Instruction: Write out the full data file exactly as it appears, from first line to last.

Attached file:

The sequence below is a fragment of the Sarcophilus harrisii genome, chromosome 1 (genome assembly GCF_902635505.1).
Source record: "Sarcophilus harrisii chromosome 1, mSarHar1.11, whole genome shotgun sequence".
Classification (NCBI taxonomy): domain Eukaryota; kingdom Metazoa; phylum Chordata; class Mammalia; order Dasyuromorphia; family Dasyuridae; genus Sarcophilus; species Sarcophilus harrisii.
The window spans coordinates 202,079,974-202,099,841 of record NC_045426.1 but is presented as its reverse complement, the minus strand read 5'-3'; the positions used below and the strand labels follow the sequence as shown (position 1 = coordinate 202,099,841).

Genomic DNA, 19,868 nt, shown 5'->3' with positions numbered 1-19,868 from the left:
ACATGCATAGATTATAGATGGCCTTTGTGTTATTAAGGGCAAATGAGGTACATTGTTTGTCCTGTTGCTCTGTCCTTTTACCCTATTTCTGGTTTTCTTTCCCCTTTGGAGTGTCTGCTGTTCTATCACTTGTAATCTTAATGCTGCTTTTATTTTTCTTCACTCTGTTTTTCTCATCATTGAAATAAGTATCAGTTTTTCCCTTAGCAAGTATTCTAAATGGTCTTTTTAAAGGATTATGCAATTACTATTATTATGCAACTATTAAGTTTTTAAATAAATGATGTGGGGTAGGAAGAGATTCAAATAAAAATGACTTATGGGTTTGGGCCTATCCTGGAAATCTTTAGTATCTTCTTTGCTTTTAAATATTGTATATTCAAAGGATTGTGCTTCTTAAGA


The sequence below is a fragment of the Sarcophilus harrisii genome, chromosome 1 (genome assembly GCF_902635505.1).
Source record: "Sarcophilus harrisii chromosome 1, mSarHar1.11, whole genome shotgun sequence".
Classification (NCBI taxonomy): domain Eukaryota; kingdom Metazoa; phylum Chordata; class Mammalia; order Dasyuromorphia; family Dasyuridae; genus Sarcophilus; species Sarcophilus harrisii.
The window spans coordinates 202,079,974-202,099,841 of record NC_045426.1 but is presented as its reverse complement, the minus strand read 5'-3'; the positions used below and the strand labels follow the sequence as shown (position 1 = coordinate 202,099,841).

Genomic DNA, 19,868 nt, shown 5'->3' with positions numbered 1-19,868 from the left:
ACATGCATAGATTATAGATGGCCTTTGTGTTATTAAGGGCAAATGAGGTACATTGTTTGTCCTGTTGCTCTGTCCTTTTACCCTATTTCTGGTTTTCTTTCCCCTTTGGAGTGTCTGCTGTTCTATCACTTGTAATCTTAATGCTGCTTTTATTTTTCTTCACTCTGTTTTTCTCATCATTGAAATAAGTATCAGTTTTTCCCTTAGCAAGTATTCTAAATGGTCTTTTTAAAGGATTATGCAATTACTATTATTATGCAACTATTAAGTTTTTAAATAAATGATGTGGGGTAGGAAGAGATTCAAATAAAAATGACTTATGGGTTTGGGCCTATCCTGGAAATCTTTAGTATCTTCTTTGCTTTTAAATATTGTATATTCAAAGGATTGTGCTTCTTAAGA